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Play Dogs of the New West
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Todd, a geriatric Corgi, got his collar hung in the willows of the creek we named Daisy Creek because no one else had taken the initiative to name it something else. Steve, local seller of fine books, jumped in like a Marine—“Semper Fi!”—and untangled the old dog very shortly before he would have drowned. A toast to Steve! Roxy is here, Tim and Carol’s Australian who doesn’t give eight eggs for Daisy’s juvenile antics. Bluebell the cowpie-eating Poodle. Oakley, the rich-kid papered Golden Retriever puppy named after the expensive sunglasses; Daisy would periodically roll Oakley for measure, letting him know who was in charge of this camp. And Daisy’s favorite, Abbey, a  cow dog/Labrador puppy that could be Daisy’s sister, only with her long black tail intact. She is a ski/trail running dog from the Driggs, Idaho, pound. The two of them, a brace of bat-eared hellcat, ripped through the crowd and barbecued beans, upending bottles of beer and knocking over children in a less-graceful canine impression of a Shriner’s circus. As I watched this posse of New West dogs I realized that these nonworking “working dogs” (as they are called at Westminster) did not lose their sand after we stole them away from the ranches that are becoming fewer by the year; they very easily turned into “play dogs,” a class not yet recognized by the kennel clubs. Perhaps I’m biased, but I’ll argue that play dogs with cow dog blood in them—Heelers, Shepherds, Kelpies, Collies—play harder than the ubiquitous Huskies, Labs and lap dogs.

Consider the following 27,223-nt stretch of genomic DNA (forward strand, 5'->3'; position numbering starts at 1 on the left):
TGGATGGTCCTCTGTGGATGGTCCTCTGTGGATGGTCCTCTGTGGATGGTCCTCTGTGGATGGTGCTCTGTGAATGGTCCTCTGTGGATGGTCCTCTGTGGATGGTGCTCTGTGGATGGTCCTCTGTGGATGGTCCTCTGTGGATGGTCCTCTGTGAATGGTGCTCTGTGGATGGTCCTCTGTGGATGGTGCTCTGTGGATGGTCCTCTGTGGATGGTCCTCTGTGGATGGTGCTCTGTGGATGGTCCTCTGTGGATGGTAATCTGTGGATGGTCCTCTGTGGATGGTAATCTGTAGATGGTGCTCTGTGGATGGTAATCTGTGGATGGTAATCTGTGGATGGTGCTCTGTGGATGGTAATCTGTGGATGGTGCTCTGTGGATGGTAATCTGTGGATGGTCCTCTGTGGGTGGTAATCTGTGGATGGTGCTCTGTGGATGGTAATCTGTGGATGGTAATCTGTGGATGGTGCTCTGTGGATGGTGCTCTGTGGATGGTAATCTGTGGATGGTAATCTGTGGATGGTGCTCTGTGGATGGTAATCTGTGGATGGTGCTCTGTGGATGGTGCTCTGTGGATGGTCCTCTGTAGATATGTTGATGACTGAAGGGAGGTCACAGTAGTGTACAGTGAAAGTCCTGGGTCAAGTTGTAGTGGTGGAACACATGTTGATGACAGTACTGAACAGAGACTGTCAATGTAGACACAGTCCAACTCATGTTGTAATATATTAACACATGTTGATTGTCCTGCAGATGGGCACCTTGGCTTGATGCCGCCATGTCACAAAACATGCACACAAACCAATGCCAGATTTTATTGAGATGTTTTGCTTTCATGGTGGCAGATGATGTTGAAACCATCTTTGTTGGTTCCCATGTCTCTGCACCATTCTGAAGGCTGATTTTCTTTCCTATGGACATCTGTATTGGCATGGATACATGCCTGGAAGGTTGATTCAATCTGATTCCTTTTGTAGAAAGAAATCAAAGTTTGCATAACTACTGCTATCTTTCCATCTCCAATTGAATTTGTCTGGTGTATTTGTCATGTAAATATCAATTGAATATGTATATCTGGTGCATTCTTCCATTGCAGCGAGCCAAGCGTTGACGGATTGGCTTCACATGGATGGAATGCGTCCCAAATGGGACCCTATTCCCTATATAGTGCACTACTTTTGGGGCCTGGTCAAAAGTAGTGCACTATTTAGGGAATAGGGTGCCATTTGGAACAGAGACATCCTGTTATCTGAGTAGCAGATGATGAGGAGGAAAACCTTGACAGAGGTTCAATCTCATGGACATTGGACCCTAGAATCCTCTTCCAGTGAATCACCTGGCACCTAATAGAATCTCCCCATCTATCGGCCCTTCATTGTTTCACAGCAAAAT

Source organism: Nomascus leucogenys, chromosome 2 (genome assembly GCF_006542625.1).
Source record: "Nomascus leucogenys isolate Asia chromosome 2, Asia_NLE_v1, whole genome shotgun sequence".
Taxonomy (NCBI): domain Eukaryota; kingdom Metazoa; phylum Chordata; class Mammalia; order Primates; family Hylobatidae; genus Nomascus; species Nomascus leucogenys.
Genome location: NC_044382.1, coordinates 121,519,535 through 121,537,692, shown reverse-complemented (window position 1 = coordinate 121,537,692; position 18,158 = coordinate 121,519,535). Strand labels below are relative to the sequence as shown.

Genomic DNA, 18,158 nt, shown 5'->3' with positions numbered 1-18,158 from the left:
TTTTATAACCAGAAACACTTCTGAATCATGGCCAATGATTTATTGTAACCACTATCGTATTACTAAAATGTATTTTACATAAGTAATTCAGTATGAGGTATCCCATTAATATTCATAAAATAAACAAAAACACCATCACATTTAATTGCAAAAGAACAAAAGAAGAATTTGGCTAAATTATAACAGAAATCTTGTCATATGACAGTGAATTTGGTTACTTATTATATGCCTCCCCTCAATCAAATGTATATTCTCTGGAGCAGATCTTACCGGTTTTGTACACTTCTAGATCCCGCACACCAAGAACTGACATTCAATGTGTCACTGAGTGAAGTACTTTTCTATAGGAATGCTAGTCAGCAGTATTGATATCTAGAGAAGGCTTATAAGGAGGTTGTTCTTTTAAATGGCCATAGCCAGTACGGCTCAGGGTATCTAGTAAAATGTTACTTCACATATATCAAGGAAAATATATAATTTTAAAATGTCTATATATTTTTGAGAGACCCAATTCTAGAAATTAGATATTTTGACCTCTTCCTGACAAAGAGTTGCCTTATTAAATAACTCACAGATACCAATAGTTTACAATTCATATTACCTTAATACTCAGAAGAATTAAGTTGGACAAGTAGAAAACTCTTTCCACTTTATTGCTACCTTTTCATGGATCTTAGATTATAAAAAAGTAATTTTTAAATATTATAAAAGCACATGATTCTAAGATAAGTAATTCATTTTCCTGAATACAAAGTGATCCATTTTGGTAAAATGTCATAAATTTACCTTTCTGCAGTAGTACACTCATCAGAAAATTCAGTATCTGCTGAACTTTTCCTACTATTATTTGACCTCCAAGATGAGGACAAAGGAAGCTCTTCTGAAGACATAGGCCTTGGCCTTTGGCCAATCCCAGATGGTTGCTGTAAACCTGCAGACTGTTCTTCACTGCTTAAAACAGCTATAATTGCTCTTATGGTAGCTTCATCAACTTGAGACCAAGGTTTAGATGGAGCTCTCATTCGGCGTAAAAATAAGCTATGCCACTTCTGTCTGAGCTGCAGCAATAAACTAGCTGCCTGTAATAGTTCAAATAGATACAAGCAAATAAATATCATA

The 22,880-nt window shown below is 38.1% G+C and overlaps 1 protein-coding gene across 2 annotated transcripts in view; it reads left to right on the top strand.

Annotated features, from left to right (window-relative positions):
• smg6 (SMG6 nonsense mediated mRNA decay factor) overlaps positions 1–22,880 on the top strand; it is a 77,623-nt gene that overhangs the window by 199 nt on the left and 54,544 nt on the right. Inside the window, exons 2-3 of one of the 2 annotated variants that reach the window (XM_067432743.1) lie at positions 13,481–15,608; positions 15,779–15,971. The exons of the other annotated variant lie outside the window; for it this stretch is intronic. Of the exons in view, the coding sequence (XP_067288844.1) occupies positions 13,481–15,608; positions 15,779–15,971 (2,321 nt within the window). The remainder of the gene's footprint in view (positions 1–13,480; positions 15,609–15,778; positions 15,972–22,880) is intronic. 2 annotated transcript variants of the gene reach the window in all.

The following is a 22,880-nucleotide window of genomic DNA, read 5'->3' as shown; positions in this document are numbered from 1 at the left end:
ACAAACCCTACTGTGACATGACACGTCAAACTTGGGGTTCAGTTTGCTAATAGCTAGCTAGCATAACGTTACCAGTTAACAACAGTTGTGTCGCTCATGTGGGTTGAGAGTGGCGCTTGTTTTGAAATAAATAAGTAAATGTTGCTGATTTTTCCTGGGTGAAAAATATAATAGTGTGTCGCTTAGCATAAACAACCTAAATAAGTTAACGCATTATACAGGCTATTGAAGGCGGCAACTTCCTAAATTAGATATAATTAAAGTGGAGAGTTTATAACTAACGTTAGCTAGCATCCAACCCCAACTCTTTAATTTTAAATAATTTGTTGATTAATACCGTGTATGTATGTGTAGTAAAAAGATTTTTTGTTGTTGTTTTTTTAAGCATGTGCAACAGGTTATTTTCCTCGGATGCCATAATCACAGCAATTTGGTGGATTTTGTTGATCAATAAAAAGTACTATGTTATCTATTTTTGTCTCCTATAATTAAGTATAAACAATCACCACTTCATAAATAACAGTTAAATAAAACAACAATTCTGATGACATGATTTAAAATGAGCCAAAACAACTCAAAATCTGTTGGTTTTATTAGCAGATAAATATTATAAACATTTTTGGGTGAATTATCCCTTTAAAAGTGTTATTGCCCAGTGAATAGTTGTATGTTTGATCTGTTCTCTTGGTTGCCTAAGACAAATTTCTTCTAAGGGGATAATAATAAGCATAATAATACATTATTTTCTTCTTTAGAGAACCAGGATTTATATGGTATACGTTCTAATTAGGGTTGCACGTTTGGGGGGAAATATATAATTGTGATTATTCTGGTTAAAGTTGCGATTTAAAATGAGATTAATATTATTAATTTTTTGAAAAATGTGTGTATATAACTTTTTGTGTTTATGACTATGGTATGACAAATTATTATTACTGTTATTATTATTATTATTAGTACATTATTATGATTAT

This lasted three beers long, when the dogs both collapsed, Abbey having to be carried to the car by her owner, Carrie, a Jackson Hole outdoor athlete and purveyor of bagels. None of the dogs harassed the Pulitzer Prize winner. Count it a good night and a job well done.

 

****

 

Daisy and I don’t use the outhouse to whiz. I pee in the weeds. Beside me, Daisy pees in the weeds. Peeing, we look at each other in the light of the quarter moon. There is an understanding: We are lucky to be here, under the stars, at elevation, with the birds and bats and mosquitoes. I am not a baseball player. You are not sorting cattle on a working ranch. We are lucky just to be here, peeing in the weeds. Tomorrow we’ll go fishing.

 


This story appears in Dog Is My Co-Pilot, an anthology compiled by the Editors of Bark and published by Crown.
© Jon Billman.

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Jon Billman is author of When We Were Wolves. He is a former wildland firefighter and seventh-grade teacher; he now teaches at Oklahoma State University. english.okstate.edu
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